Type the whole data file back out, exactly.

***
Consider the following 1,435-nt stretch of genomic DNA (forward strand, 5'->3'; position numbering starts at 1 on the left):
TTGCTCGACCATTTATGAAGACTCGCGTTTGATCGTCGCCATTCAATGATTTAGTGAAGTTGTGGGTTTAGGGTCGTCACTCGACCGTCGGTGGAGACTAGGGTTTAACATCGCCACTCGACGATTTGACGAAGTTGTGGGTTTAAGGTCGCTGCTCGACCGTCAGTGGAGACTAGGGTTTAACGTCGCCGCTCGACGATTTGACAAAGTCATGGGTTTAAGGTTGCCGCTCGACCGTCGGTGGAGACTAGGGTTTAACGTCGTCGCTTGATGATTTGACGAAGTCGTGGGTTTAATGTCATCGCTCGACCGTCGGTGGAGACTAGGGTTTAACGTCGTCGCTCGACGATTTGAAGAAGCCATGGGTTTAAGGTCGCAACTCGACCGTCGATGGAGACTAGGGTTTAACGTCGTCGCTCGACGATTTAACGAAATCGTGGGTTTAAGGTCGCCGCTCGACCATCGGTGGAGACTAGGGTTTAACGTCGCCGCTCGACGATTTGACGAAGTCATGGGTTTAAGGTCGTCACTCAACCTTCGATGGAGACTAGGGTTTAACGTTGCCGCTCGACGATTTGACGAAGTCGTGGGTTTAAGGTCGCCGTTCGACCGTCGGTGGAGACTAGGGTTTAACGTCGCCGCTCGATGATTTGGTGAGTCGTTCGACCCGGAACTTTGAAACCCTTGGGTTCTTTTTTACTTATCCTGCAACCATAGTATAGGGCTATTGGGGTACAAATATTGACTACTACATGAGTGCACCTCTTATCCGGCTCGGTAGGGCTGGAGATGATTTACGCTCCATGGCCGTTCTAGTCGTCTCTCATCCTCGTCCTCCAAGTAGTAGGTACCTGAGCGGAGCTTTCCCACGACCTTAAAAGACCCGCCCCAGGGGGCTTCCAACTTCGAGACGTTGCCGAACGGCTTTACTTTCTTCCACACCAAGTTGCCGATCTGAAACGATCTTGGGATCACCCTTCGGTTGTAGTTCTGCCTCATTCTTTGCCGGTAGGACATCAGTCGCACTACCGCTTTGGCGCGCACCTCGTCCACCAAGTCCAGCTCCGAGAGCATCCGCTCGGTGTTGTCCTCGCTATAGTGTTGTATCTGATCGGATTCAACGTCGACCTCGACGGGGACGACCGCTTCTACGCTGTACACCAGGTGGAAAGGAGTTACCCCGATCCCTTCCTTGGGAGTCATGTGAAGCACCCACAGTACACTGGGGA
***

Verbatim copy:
Consider the following 1,435-nt stretch of genomic DNA (forward strand, 5'->3'; position numbering starts at 1 on the left):
TTGCTCGACCATTTATGAAGACTCGCGTTTGATCGTCGCCATTCAATGATTTAGTGAAGTTGTGGGTTTAGGGTCGTCACTCGACCGTCGGTGGAGACTAGGGTTTAACATCGCCACTCGACGATTTGACGAAGTTGTGGGTTTAAGGTCGCTGCTCGACCGTCAGTGGAGACTAGGGTTTAACGTCGCCGCTCGACGATTTGACAAAGTCATGGGTTTAAGGTTGCCGCTCGACCGTCGGTGGAGACTAGGGTTTAACGTCGTCGCTTGATGATTTGACGAAGTCGTGGGTTTAATGTCATCGCTCGACCGTCGGTGGAGACTAGGGTTTAACGTCGTCGCTCGACGATTTGAAGAAGCCATGGGTTTAAGGTCGCAACTCGACCGTCGATGGAGACTAGGGTTTAACGTCGTCGCTCGACGATTTAACGAAATCGTGGGTTTAAGGTCGCCGCTCGACCATCGGTGGAGACTAGGGTTTAACGTCGCCGCTCGACGATTTGACGAAGTCATGGGTTTAAGGTCGTCACTCAACCTTCGATGGAGACTAGGGTTTAACGTTGCCGCTCGACGATTTGACGAAGTCGTGGGTTTAAGGTCGCCGTTCGACCGTCGGTGGAGACTAGGGTTTAACGTCGCCGCTCGATGATTTGGTGAGTCGTTCGACCCGGAACTTTGAAACCCTTGGGTTCTTTTTTACTTATCCTGCAACCATAGTATAGGGCTATTGGGGTACAAATATTGACTACTACATGAGTGCACCTCTTATCCGGCTCGGTAGGGCTGGAGATGATTTACGCTCCATGGCCGTTCTAGTCGTCTCTCATCCTCGTCCTCCAAGTAGTAGGTACCTGAGCGGAGCTTTCCCACGACCTTAAAAGACCCGCCCCAGGGGGCTTCCAACTTCGAGACGTTGCCGAACGGCTTTACTTTCTTCCACACCAAGTTGCCGATCTGAAACGATCTTGGGATCACCCTTCGGTTGTAGTTCTGCCTCATTCTTTGCCGGTAGGACATCAGTCGCACTACCGCTTTGGCGCGCACCTCGTCCACCAAGTCCAGCTCCGAGAGCATCCGCTCGGTGTTGTCCTCGCTATAGTGTTGTATCTGATCGGATTCAACGTCGACCTCGACGGGGACGACCGCTTCTACGCTGTACACCAGGTGGAAAGGAGTTACCCCGATCCCTTCCTTGGGAGTCATGTGAAGCACCCACAGTACACTGGGGA